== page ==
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Coding tips for respiratory diseases

By Judy Monestime  bio

ICD-10-CM Chapter 10, “Diseases of the Respiratory System (J00–J99),” identifies codes for a wide variety of pulmonary conditions, ranging from acute upper respiratory infections, pneumonia, influenza, asthma, as well as diseases of the lower respiratory tract including chronic lung diseases and diseases acquired from exposure to external substances. Intraoperative and postprocedural complications are also available to be coded in this chapter.

The chapter includes the following sections:

  • J00–J06, Acute upper respiratory infections
  • J10–J18, Influenza and pneumonia
  • J20–J22, Other acute lower respiratory infections
  • J30–J39, Other diseases of upper respiratory infections
  • J40–J47, Chronic lower respiratory diseases
  • J60–J70, Lung diseases due to external agents
  • J80–J84, Other respiratory diseases principally affecting the interstitium
  • J85–J86, Suppurative and necrotic conditions of the lower respiratory tract
  • J90–J94, Other diseases of the pleura
  • J95, Intraoperative and postprocedural complications and disorders of respiratory system, not elsewhere classified
  • J96–J99, Other diseases of the respiratory system

At the beginning of Chapter 10, the following instructional guideline appears that instructs the professional to use an additional code, where applicable, to identify:

  • exposure to environmental tobacco smoke (Z77.22)
  • exposure to tobacco smoke in the perinatal period (P96.81)
  • history of tobacco use (Z87.891)
  • occupational exposure to environmental tobacco smoke (Z57.31)
  • tobacco dependence (F17.-)
  • tobacco use (Z72.0).


The terminology used to describe asthma has been updated to reflect the current clinical classification. The term reactive airway disease is considered synonymous with asthma. The terms included in the codes to describe asthma are intermittent, mild, and three degrees of persistent: mild persistent, moderate persistent, and severe persistent.

Asthma severity Frequency of daytime symptoms
Intermittent Less than or equal to two times per week
Mild persistent More than two times per week
Moderate persistent Daily. May restrict physical activity
Severe persistent Throughout the day. Frequent severe attacks
  limiting the ability to breathe


Intrinsic (nonallergic) and extrinsic (allergic) asthma are both classified to J45.909, Unspecified asthma, uncomplicated.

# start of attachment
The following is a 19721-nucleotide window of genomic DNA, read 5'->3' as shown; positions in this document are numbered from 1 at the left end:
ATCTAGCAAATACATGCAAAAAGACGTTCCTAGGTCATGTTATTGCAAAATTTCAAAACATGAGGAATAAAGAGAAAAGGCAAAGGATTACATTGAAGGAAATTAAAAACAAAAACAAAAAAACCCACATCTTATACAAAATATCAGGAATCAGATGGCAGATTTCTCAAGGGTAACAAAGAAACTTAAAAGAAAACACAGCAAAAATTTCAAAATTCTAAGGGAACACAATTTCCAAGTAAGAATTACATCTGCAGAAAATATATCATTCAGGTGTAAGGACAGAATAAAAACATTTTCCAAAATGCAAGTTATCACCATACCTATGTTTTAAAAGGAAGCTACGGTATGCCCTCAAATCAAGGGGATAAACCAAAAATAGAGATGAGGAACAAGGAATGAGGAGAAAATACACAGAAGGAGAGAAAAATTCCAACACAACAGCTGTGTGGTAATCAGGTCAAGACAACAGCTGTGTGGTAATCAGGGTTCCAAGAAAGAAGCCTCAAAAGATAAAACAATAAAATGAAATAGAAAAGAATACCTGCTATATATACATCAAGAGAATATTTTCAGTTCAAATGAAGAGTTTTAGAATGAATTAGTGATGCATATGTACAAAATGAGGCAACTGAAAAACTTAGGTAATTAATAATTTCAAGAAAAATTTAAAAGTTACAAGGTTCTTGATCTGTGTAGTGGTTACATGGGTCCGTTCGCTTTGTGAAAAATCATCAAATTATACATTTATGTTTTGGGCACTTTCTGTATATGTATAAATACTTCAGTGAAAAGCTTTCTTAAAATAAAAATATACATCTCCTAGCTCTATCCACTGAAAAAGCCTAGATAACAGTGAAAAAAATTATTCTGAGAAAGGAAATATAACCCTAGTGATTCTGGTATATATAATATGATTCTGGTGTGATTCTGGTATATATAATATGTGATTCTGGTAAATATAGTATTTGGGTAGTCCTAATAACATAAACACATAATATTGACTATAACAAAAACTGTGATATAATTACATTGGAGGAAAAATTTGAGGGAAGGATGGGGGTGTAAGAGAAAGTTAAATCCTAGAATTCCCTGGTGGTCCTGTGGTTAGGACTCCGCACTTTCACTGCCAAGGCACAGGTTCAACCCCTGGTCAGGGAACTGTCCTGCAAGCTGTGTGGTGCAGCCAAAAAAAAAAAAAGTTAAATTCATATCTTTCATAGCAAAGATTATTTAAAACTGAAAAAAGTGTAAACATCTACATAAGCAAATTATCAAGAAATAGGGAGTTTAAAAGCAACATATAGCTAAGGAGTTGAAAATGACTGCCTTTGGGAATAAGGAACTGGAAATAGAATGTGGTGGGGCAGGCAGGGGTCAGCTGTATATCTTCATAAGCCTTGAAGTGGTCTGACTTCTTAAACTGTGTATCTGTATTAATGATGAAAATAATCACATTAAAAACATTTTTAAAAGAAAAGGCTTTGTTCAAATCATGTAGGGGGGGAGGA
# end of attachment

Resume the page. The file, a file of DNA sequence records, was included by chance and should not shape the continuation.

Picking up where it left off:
The inclusion terms that appear under the category heading J45, Asthma, include allergic (predominantly) asthma, allergic bronchitis NOS, allergic rhinitis with asthma, atopic asthma, extrinsic allergic asthma, hay fever with asthma, idiosyncratic asthma, intrinsic nonallergic asthma, and nonallergic asthma.

Conditions that are not classified to category J45, Asthma, included in the Excludes1 are detergent asthma (J69.8), eosinophilic asthma (J82), lung diseases due to external agents (J60-J70), miner’s asthma (J60), wheezing NOS (R06.2), and wood asthma (J67.8).

The Excludes2 note includes conditions that can be coded with Asthma J45 category codes, specifically: asthma with chronic obstructive pulmonary disease (J44.9), chronic asthmatic (obstructive) bronchitis (J44.9), and chronic obstructive asthma (J44.9).

Fourth and fifth characters subcategories

The following subcategories describe the specific types of asthma along with the clinical status:

J45.2 Mild intermittent asthma

J45.20 Mild intermittent asthma, uncomplicated

Mild intermittent asthma NOS

J45.21 Mild intermittent asthma with (acute) exacerbation

J45.22 Mild intermittent asthma with status asthmaticus

J45.3 Mild persistent asthma

J45.30 Mild persistent asthma, uncomplicated

Mild persistent asthma NOS

J45.31 Mild persistent asthma with (acute) exacerbation

J45.32 Mild persistent asthma with status asthmaticus

J45.4 Moderate persistent asthma

J45.40 Moderate persistent asthma, uncomplicated

Moderate persistent asthma NOS

J45.41 Moderate persistent asthma with (acute) exacerbation

J45.42 Moderate persistent asthma with status asthmaticus

J45.5 Severe persistent asthma

J45.50 Severe persistent asthma, uncomplicated

Severe persistent asthma NOS

J45.51 Severe persistent asthma with (acute) exacerbation

J45.52 Severe persistent asthma with status asthmaticus

J45.9 Other and unspecified asthma

J45.90 Unspecified asthma

Asthmatic bronchitis NOS

Childhood asthma NOS

The fifth digit subclassification describes whether the patient was in status asthmaticus or suffered what may be described as an exacerbation or acute exacerbation of asthma. Acute exacerbation or with exacerbation is an increase in the severity of the diseases of any of its signs or symptoms, such as wheezing or shortness of breath (SOB). Status asthmaticus is an acute asthmatic attack in which the degree of bronchial obstruction is not relieved by usual treatments.

Let’s practice! How do you code the following encounter?

A 45-year-old female with a history of tobacco use is being seen because of severe persistent with acute exacerbation.

J45.51  Severe persistent asthma with (acute) exacerbation

Z87.891 History of tobacco use

Rationale: There are categories of the three degrees of persistent asthma, with the ability to identify with or without exacerbation and status asthmaticus. At the beginning of the Chapter, the instructional guideline appears that instructs the professional to use an additional code to identify the history of tobacco use.

Judy Monestime, MBA, CDIP, CPC, is an AHIMA-approved ICD-10-CM/PCS trainer.









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